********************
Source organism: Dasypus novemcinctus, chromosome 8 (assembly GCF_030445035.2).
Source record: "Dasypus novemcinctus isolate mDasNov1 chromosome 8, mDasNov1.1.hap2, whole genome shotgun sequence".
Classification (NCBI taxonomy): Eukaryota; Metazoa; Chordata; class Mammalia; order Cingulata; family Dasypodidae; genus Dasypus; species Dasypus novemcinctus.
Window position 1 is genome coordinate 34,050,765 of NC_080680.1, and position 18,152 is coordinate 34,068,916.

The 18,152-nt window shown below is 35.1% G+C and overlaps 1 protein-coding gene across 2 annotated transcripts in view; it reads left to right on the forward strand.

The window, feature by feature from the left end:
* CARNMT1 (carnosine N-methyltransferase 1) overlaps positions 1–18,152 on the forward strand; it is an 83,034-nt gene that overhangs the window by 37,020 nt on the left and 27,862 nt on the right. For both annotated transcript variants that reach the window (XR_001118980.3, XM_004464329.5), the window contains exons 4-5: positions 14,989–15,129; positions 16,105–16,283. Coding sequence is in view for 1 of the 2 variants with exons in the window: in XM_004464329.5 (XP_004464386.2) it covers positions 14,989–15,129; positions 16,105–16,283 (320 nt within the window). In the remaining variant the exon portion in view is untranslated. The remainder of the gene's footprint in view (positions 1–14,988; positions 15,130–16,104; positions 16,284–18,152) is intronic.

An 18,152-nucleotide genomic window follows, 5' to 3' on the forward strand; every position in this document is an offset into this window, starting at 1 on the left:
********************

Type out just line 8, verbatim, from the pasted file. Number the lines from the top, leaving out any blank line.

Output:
An 18,152-nucleotide genomic window follows, 5' to 3' on the forward strand; every position in this document is an offset into this window, starting at 1 on the left: